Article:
The body can work rigorously, intimately, and thoughtfully to convey an idea, concept, story. “I think the body does the best job,” Andrea Gise , artistic director of DANCE AEGIS, tells me over a chilled ice tea one very hot afternoon. In her newest work WARNING: This Piece Contains Dark Themes, Gise experiments with the body by playing with technology in a post-apocalyptic reality, using chance and choice to broadcast multiple radio stations and create a live-feed dissonance. Fascinated by society’s collective obsession with calamity based media , Andrea investigates the fixation on societal collapse. How does the body begin do this? Dancers physically ban together, lean into one another, and collapse…glance at one another, making or dismissing eye contact….moving in energetically alert, palpable, and increasingly stressful ways with speed and dealing with that stress as it arrives…using their voices to recite government issued “content warnings.” The body is more than a physical structure, it is a tool for communication.
Can a gesture be loaded with ammunition? I visited choreographer Robin Conrad’s rehearsal and was immediately taken by the language, context, and power of gestural vocabulary. I watched seven women move sharply and precisely, creating a palette of images and gestural moments that felt familiar, disconcerting, and beautiful all at once. There’s a certain disturbing formality felt by the work, as Conrad repurposes the speech-making gestures of Hitler and other dictators; and yet, there’s also a playfully dark sense of humor in the work as a collective of female dancers re-embody and manipulate the shadows of an oppressive past with props like wigs. “I wanted to explore how these images, seen on a body responsible for the death of so many people (and many of my relatives) can be re-embodied by survivors, re-occupied, and how this shifts power and evokes possibilities for new paths, new ways of being,” says Conrad. Her newest body of work we came by way of loss reminds us to never forget, to hold fire, and treasure that which led us to be.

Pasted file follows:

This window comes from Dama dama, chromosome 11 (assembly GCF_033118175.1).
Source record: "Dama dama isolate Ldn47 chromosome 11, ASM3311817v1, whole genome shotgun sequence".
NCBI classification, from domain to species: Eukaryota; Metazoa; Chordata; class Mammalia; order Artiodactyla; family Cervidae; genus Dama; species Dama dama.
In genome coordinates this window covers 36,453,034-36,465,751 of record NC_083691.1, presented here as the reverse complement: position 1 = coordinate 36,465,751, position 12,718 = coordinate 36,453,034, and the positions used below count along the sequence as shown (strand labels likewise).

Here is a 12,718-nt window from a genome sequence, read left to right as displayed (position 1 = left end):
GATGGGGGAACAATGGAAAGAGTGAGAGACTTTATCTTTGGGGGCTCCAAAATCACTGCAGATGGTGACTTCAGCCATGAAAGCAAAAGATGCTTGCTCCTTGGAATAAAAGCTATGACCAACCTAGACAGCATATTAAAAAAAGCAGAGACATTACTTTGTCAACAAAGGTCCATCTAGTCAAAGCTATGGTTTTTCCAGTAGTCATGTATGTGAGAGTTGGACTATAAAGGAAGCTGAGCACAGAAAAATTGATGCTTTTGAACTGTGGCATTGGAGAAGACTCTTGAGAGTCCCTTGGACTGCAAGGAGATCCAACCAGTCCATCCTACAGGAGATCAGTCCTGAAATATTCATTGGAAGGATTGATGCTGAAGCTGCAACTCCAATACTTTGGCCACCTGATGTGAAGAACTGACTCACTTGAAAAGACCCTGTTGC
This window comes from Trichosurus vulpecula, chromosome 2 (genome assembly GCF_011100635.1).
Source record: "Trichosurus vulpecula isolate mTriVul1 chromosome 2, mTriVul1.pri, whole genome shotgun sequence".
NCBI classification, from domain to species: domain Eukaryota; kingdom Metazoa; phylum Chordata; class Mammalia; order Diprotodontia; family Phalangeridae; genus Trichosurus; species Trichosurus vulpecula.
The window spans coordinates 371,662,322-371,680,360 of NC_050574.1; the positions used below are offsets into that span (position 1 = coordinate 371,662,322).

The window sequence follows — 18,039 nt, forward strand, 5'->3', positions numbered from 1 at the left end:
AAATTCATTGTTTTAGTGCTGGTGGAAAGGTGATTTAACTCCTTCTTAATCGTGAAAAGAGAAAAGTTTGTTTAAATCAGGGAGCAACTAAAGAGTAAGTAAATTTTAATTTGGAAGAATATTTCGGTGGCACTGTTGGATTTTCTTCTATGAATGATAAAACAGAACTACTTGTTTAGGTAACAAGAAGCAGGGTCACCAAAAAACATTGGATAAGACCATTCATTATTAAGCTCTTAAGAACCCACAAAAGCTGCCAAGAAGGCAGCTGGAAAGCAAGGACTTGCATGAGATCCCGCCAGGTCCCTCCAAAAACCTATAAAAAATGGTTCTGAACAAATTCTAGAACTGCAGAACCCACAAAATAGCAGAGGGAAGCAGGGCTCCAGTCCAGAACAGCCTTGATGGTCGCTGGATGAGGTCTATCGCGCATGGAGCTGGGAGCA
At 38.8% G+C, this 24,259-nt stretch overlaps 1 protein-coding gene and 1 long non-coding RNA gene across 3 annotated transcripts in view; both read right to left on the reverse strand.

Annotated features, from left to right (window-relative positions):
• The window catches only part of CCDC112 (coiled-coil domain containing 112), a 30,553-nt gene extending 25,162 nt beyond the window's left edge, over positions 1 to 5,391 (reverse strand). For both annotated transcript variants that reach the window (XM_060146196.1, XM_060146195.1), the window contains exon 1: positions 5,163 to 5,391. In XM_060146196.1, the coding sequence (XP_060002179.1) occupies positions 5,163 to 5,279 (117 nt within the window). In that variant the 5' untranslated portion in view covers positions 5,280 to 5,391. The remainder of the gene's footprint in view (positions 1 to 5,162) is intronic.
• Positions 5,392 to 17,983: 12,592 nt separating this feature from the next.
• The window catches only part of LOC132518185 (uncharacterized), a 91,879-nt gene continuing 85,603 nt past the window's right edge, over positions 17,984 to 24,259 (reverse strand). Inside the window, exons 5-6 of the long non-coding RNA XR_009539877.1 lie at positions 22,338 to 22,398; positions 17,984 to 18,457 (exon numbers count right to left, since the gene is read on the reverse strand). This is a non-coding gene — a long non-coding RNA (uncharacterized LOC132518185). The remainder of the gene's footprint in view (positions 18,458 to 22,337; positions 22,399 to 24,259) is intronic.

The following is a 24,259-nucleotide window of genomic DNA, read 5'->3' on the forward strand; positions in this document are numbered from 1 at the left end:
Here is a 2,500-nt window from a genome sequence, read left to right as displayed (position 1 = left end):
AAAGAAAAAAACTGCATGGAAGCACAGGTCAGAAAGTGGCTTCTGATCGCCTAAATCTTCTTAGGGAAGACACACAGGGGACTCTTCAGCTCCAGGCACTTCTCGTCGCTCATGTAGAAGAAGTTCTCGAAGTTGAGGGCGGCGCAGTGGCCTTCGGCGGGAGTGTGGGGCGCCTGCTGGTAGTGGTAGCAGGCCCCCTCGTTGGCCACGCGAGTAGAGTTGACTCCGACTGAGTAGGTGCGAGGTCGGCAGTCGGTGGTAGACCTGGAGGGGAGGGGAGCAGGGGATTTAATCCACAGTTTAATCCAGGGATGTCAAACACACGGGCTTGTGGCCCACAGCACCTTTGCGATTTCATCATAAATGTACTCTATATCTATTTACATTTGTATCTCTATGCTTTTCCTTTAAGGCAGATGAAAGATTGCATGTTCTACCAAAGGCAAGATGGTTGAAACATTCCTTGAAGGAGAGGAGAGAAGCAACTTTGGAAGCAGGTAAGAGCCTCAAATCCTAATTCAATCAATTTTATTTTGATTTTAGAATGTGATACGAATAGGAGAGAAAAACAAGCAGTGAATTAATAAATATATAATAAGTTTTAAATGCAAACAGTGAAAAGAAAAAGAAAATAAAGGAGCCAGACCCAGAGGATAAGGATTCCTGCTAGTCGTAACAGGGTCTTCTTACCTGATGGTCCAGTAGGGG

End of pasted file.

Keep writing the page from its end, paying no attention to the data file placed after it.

Don’t be fooled, Troupe Vertigo’s TABLEAUX is no circus act. Choreographed and directed by Aloysia Gavre and developed in partnership with her husband Rex Camphuis, this work is part of an ongoing commitment to create moving and intimate pieces through which audiences are both captivated by the environment and the artists skills. Five technically sound artists inquire about confinement and freedom, embarking on a poetic and visually enticing journey full of surprises; expectations bend (literally!), movement twists and turns, the body encapsulates the imagination in mentally and physically spell-binding, boundary pushing, and exhilarating ways. We may experience moments of visual shock onstage that seem to separate us as the viewers from the performers, and yet the work is all-encompassing as it envelopes us with a comforting sense of synchronicity and unity, ultimately bringing us together.